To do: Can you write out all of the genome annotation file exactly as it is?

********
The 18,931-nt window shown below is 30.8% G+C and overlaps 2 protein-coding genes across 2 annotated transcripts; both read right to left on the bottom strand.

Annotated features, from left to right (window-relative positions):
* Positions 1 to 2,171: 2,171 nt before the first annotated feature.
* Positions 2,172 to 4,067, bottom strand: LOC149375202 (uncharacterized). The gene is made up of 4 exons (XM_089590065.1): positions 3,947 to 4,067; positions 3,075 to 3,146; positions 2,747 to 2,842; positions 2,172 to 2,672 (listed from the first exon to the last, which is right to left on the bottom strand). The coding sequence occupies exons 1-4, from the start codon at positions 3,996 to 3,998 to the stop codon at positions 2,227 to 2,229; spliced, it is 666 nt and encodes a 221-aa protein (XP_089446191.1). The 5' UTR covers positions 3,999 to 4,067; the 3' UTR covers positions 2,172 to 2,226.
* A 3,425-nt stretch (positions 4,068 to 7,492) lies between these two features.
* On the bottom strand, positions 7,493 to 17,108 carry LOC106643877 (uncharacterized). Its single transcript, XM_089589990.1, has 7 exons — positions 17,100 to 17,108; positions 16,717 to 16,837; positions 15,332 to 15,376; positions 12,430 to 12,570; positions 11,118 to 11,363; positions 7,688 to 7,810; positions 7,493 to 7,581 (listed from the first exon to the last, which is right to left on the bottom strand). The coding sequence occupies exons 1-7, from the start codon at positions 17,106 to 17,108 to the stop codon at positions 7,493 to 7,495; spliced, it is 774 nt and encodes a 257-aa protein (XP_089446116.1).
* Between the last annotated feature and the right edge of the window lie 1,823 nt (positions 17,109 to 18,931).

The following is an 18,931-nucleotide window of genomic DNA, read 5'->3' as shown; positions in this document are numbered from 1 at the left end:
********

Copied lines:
The 18,931-nt window shown below is 30.8% G+C and overlaps 2 protein-coding genes across 2 annotated transcripts; both read right to left on the bottom strand.

Annotated features, from left to right (window-relative positions):
* Positions 1 to 2,171: 2,171 nt before the first annotated feature.
* Positions 2,172 to 4,067, bottom strand: LOC149375202 (uncharacterized). The gene is made up of 4 exons (XM_089590065.1): positions 3,947 to 4,067; positions 3,075 to 3,146; positions 2,747 to 2,842; positions 2,172 to 2,672 (listed from the first exon to the last, which is right to left on the bottom strand). The coding sequence occupies exons 1-4, from the start codon at positions 3,996 to 3,998 to the stop codon at positions 2,227 to 2,229; spliced, it is 666 nt and encodes a 221-aa protein (XP_089446191.1). The 5' UTR covers positions 3,999 to 4,067; the 3' UTR covers positions 2,172 to 2,226.
* A 3,425-nt stretch (positions 4,068 to 7,492) lies between these two features.
* On the bottom strand, positions 7,493 to 17,108 carry LOC106643877 (uncharacterized). Its single transcript, XM_089589990.1, has 7 exons — positions 17,100 to 17,108; positions 16,717 to 16,837; positions 15,332 to 15,376; positions 12,430 to 12,570; positions 11,118 to 11,363; positions 7,688 to 7,810; positions 7,493 to 7,581 (listed from the first exon to the last, which is right to left on the bottom strand). The coding sequence occupies exons 1-7, from the start codon at positions 17,106 to 17,108 to the stop codon at positions 7,493 to 7,495; spliced, it is 774 nt and encodes a 257-aa protein (XP_089446116.1).
* Between the last annotated feature and the right edge of the window lie 1,823 nt (positions 17,109 to 18,931).

The following is an 18,931-nucleotide window of genomic DNA, read 5'->3' as shown; positions in this document are numbered from 1 at the left end: